Stunning image from lost spacecraft reveals what it’s like to stand on a comet

The European Space Agency has released a new image of what it's like to actually stand on a comet, courtesy of the Rosetta spacecraft, now lost in space.

The image, which is from 2014, was taken before the Rosetta spacecraft actually landed on the comet, known as Comet 67P. It is a composite of three other images and was created by astronomer Jacint Roger Perez, when the Rosetta spacecraft was 17.5 miles (28.2 kilometers) away from the comet's surface.

"Seen in the centre and left of the frame is Seth, one of the geological regions on the larger of the two comet lobes, which declines towards the smoother Hapi region on the comet’s ‘neck’ that connects the two lobes," the ESA wrote on its website. "The landscape in the background reveals hints of the Babi and Aker regions, both located on the large lobe of 67P/C-G. For a wider image of this region in the overall context of the comet see here."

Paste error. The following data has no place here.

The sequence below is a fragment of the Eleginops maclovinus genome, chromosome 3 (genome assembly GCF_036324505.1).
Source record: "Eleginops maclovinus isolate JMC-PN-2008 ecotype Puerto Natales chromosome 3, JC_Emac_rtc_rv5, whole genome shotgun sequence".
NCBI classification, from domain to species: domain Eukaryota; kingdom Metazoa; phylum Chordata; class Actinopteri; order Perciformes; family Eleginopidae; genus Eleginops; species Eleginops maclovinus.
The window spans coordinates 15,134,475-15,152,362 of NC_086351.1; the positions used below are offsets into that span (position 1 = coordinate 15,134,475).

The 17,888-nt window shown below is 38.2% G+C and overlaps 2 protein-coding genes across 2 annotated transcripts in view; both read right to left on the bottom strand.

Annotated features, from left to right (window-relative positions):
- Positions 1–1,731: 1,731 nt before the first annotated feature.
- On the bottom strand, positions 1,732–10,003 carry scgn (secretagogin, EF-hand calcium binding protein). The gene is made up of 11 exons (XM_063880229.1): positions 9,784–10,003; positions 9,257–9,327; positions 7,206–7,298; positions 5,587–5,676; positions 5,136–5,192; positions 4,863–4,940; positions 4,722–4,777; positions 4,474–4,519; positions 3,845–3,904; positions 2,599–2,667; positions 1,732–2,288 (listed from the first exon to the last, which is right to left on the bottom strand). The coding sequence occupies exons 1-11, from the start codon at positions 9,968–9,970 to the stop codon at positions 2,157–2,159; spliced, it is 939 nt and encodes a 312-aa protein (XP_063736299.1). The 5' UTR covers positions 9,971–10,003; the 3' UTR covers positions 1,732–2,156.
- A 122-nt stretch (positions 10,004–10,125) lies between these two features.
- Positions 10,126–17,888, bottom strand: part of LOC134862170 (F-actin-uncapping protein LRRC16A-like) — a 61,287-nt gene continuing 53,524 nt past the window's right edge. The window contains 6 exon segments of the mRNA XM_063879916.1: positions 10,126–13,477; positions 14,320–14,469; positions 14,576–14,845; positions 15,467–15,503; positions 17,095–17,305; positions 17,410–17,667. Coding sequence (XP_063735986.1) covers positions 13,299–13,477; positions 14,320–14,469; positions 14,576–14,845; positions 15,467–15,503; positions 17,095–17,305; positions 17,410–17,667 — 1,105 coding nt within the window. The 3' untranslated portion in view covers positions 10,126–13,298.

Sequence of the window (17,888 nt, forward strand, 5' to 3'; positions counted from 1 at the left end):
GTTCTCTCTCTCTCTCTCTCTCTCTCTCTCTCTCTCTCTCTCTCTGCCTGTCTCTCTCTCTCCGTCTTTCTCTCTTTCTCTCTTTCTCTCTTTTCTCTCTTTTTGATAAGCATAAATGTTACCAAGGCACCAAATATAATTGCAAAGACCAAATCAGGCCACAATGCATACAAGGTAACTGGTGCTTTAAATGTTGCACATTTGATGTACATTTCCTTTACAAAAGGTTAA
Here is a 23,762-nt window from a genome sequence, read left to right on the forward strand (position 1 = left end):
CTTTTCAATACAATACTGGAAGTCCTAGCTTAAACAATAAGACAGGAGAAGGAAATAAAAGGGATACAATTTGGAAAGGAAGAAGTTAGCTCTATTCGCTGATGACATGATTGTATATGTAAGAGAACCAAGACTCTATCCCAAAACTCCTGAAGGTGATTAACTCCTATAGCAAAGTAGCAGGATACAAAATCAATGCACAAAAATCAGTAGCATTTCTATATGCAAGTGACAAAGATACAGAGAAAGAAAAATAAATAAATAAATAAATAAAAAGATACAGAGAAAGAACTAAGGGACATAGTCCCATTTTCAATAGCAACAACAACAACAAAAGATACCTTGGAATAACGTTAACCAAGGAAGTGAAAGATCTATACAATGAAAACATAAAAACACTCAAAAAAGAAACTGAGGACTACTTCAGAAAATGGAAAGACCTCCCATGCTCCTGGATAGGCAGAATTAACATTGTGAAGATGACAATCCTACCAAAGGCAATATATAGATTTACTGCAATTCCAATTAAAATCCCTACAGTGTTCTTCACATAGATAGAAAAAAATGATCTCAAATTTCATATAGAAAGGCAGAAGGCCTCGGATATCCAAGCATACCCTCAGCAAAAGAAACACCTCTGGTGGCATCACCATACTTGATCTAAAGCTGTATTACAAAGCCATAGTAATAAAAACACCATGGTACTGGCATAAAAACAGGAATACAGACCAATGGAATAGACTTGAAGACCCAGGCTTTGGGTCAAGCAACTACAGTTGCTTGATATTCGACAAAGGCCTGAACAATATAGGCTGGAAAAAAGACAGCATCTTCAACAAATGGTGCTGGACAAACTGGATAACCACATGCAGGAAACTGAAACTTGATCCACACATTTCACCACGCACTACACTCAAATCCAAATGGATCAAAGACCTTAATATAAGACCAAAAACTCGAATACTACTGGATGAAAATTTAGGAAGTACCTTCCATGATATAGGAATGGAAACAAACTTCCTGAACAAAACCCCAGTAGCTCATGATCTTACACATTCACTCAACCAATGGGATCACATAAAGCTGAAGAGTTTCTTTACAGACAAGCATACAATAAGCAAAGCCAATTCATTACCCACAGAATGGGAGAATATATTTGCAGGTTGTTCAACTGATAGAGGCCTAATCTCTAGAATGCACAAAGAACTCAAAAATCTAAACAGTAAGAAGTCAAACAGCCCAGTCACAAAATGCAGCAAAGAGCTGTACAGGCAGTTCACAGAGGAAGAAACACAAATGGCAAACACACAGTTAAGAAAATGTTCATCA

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The ESA also noted that there is a cliff face near the bottom of the picture, the Aswan cliff, which separates the Seth and Hapi regions on the comet.

"Observations performed by Rosetta not long before the comet’s perihelion, which took place on 13 August 2015, revealed that a chunk of this cliff had collapsed – a consequence of increased activity as the comet drew closer to the Sun along its orbit," the ESA added on its website.

Rosetta made its slow-motion crash into comet 67P/Churyumov-Gerasimenko on Sept. 30, 2016, marking the end of an audacious 12-year mission. Scientists decided to crash-land the probe on the comet because Rosetta's solar panels wouldn't have been able to collect enough energy as it flew away from the Sun along 67P's elliptical orbit.

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Rosetta’s Philae lander made headlines in November 2014 when it became the first probe to land on a comet. But when the lander settled into the shadow of a cliff three days later its solar panels were deprived of sunlight and it entered into "idle mode.” In June 2015, however, the European Space Agency lander began “waking up," intermittently sending data to the Rosetta spacecraft orbiting the comet.

Scientists finally shut down the communication link between Rosetta and Philae in July 2016.

Fox News' James Rogers contributed to this report. Follow Chris Ciaccia on Twitter @Chris_Ciaccia